This month we’re delighted to unveil Cask No. 151.1: “The Swedish Mozart”, our first release from a distillery where the sun barely sets at this time of year.
This was the first whisky distillery to open in Sweden when it started producing spirit in 1999, focussing on sourcing local barley and using Swedish oak casks for maturation.
Production is now based in an innovative 37-metre high ‘gravity distillery’ where the forces of gravity are harnessed at every stage, from preparing the malt at the top of the structure to mashing, fermentation, distillation and finally to cask filling at the lowest level. The team has produced both a peated malt and a fruitier, unpeated style over the years since the distillery was founded. The Society’s first bottling is from the fruitier end of the distillery’s output.
“Cask No. 151.1: “The Swedish Mozart” is a 9-year-old bottling from a new charred oak barrel with an awesome colour,” says SMWS spirits manager Euan Campbell. “The whisky comes from a vertical distillery, and this cask was matured 50 metres underground in a disused iron mine. The result is a Sweet, Fruity & Mellow flavour profile whisky, full of vanilla, coconut and marshmallow notes, and with a very deep colour – it’s heady and hypnotising.”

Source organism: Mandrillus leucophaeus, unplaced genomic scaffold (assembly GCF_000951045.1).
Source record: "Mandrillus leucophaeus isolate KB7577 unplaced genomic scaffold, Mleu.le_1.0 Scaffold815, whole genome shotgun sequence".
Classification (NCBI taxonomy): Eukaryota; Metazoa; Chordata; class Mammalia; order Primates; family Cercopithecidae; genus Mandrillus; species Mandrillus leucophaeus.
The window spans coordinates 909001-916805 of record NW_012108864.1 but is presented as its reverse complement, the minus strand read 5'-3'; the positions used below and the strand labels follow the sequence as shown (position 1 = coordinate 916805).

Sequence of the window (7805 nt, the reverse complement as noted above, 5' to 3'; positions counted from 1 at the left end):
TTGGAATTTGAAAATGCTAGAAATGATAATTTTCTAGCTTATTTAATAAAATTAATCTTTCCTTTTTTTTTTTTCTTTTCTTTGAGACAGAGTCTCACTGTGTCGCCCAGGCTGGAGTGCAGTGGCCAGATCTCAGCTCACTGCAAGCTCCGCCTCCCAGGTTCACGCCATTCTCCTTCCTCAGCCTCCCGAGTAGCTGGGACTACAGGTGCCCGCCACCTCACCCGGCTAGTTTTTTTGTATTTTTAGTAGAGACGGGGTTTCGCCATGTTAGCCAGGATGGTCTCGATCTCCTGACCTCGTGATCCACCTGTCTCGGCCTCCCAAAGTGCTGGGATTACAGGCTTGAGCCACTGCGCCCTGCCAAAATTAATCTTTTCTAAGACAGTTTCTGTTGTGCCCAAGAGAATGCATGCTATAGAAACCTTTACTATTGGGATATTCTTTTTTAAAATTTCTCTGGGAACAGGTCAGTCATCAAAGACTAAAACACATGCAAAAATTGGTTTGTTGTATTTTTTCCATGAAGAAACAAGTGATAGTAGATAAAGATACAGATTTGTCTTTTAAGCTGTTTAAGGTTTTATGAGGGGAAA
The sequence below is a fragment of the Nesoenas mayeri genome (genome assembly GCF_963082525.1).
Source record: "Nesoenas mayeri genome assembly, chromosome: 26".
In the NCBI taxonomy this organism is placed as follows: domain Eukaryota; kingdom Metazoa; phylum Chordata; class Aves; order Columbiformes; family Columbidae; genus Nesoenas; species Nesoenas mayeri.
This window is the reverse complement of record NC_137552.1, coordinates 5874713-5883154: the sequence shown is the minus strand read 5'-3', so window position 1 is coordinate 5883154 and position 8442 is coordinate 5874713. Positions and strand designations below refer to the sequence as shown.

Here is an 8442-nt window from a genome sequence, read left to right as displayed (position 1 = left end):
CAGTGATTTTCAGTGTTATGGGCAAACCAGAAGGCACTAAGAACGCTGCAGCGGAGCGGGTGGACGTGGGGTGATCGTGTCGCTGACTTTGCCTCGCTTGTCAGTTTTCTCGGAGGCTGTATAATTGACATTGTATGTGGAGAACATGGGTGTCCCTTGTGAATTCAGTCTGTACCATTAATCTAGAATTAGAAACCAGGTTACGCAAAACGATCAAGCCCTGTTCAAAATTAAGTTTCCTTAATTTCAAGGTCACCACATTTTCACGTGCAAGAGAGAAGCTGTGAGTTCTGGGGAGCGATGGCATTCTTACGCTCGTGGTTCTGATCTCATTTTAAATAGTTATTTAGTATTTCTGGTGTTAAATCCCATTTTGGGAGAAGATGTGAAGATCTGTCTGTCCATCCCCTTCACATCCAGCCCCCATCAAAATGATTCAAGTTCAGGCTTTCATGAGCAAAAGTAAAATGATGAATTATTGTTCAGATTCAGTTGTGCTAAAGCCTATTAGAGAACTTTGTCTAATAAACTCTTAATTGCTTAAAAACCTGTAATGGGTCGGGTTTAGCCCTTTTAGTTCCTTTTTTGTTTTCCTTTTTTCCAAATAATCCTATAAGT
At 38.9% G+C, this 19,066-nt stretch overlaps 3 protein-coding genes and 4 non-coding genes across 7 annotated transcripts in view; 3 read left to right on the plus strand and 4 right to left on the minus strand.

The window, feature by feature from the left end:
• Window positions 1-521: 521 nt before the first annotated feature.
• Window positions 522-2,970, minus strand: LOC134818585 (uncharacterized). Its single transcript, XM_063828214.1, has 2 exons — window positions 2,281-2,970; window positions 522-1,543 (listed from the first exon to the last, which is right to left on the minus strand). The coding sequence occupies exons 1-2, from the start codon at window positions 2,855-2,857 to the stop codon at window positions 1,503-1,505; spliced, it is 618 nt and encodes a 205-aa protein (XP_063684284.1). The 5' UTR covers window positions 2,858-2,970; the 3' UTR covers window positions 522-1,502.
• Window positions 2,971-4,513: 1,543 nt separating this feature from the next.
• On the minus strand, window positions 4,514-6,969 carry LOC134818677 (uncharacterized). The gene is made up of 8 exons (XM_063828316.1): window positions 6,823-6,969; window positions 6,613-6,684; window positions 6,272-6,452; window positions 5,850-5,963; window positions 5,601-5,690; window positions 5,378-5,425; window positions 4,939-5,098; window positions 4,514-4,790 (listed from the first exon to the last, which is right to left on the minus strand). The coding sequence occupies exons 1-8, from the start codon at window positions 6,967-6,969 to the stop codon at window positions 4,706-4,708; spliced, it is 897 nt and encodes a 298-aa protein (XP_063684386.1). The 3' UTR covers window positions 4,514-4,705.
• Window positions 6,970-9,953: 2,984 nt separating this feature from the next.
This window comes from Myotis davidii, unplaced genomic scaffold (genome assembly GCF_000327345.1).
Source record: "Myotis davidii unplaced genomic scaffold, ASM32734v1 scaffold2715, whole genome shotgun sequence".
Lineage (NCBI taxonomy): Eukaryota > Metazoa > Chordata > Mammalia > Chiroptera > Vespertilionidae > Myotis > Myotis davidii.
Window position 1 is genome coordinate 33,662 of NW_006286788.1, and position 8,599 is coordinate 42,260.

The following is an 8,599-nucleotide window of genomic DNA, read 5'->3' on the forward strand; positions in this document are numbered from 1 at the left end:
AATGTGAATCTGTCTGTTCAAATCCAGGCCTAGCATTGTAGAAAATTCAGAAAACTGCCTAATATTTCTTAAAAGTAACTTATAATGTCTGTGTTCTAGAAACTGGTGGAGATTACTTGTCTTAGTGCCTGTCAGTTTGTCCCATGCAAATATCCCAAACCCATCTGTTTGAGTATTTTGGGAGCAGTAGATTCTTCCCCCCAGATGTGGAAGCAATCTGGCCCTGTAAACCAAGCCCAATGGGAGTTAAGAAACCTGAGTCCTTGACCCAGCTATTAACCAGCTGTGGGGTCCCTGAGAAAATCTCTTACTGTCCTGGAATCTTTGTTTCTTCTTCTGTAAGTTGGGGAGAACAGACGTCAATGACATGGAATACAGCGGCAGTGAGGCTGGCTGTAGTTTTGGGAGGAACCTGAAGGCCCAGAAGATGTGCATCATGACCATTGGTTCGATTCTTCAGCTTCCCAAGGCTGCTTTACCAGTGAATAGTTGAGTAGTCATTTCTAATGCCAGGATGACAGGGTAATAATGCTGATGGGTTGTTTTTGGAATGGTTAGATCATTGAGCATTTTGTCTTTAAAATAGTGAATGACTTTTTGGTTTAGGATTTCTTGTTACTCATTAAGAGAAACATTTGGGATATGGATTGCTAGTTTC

The SMWS gives a new number to every distillery that we bottle from, with an increasing number of non-Scotch whiskies making it into our iconic green bottles over the years for adventurous members to explore. You can read more about that in members’ magazine Unfiltered from March this year here.
Limited to 1 per member
An extremely pleasing aroma of sweet herbal notes combined with the floral scent of lavender and primrose as well as crushed heather. On the palate neat, sweet and smooth which reminded us of Mozart chocolate cream, that milk chocolate liqueur refined with Belgian chocolate with flavours of butterscotch, custard and touches of cinnamon. With a drop of water, we were transported to Salzburg and the Tomaselli coffee house dating from 1700, where Wolfgang Amadeus sipped his coffee, a melange – a mocha with milk and whipped cream and certainly not accompanied by a snowball (soft marshmallow coated in chocolate and sprinkled with coconut). So harmonious, just like the works of Joseph Martin Kraus referred to as “the Swedish Mozart”.